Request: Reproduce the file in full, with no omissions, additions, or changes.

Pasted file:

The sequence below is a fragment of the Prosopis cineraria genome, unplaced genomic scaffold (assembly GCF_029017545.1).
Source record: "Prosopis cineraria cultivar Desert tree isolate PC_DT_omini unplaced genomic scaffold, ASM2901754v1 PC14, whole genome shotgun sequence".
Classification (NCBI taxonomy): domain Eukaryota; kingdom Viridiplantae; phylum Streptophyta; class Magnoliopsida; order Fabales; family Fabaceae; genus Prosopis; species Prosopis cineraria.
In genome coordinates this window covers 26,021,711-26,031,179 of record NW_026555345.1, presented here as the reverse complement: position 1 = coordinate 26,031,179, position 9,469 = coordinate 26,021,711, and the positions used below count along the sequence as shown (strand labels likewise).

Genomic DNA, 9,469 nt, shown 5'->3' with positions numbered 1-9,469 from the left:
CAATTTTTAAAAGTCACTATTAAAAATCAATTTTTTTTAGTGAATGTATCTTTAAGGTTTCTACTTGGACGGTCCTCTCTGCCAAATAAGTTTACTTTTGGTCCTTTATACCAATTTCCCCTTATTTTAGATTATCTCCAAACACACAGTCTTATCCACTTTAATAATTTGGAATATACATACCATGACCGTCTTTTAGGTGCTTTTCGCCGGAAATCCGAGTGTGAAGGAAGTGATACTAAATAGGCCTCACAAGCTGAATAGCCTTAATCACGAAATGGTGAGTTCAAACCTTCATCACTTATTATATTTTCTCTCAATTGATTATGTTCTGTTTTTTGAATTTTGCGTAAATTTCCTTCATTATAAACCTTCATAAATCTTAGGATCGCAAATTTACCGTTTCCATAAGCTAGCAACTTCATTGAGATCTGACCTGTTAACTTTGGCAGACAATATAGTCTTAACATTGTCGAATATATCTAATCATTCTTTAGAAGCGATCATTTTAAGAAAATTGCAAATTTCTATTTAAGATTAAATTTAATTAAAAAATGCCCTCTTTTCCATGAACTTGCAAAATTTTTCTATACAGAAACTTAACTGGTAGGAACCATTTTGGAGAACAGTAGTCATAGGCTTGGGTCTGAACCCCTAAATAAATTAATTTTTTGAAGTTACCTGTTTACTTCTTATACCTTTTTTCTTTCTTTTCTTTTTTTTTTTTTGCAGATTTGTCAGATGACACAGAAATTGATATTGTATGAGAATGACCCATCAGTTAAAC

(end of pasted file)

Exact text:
The sequence below is a fragment of the Prosopis cineraria genome, unplaced genomic scaffold (assembly GCF_029017545.1).
Source record: "Prosopis cineraria cultivar Desert tree isolate PC_DT_omini unplaced genomic scaffold, ASM2901754v1 PC14, whole genome shotgun sequence".
Classification (NCBI taxonomy): domain Eukaryota; kingdom Viridiplantae; phylum Streptophyta; class Magnoliopsida; order Fabales; family Fabaceae; genus Prosopis; species Prosopis cineraria.
In genome coordinates this window covers 26,021,711-26,031,179 of record NW_026555345.1, presented here as the reverse complement: position 1 = coordinate 26,031,179, position 9,469 = coordinate 26,021,711, and the positions used below count along the sequence as shown (strand labels likewise).

Genomic DNA, 9,469 nt, shown 5'->3' with positions numbered 1-9,469 from the left:
CAATTTTTAAAAGTCACTATTAAAAATCAATTTTTTTTAGTGAATGTATCTTTAAGGTTTCTACTTGGACGGTCCTCTCTGCCAAATAAGTTTACTTTTGGTCCTTTATACCAATTTCCCCTTATTTTAGATTATCTCCAAACACACAGTCTTATCCACTTTAATAATTTGGAATATACATACCATGACCGTCTTTTAGGTGCTTTTCGCCGGAAATCCGAGTGTGAAGGAAGTGATACTAAATAGGCCTCACAAGCTGAATAGCCTTAATCACGAAATGGTGAGTTCAAACCTTCATCACTTATTATATTTTCTCTCAATTGATTATGTTCTGTTTTTTGAATTTTGCGTAAATTTCCTTCATTATAAACCTTCATAAATCTTAGGATCGCAAATTTACCGTTTCCATAAGCTAGCAACTTCATTGAGATCTGACCTGTTAACTTTGGCAGACAATATAGTCTTAACATTGTCGAATATATCTAATCATTCTTTAGAAGCGATCATTTTAAGAAAATTGCAAATTTCTATTTAAGATTAAATTTAATTAAAAAATGCCCTCTTTTCCATGAACTTGCAAAATTTTTCTATACAGAAACTTAACTGGTAGGAACCATTTTGGAGAACAGTAGTCATAGGCTTGGGTCTGAACCCCTAAATAAATTAATTTTTTGAAGTTACCTGTTTACTTCTTATACCTTTTTTCTTTCTTTTCTTTTTTTTTTTTTGCAGATTTGTCAGATGACACAGAAATTGATATTGTATGAGAATGACCCATCAGTTAAAC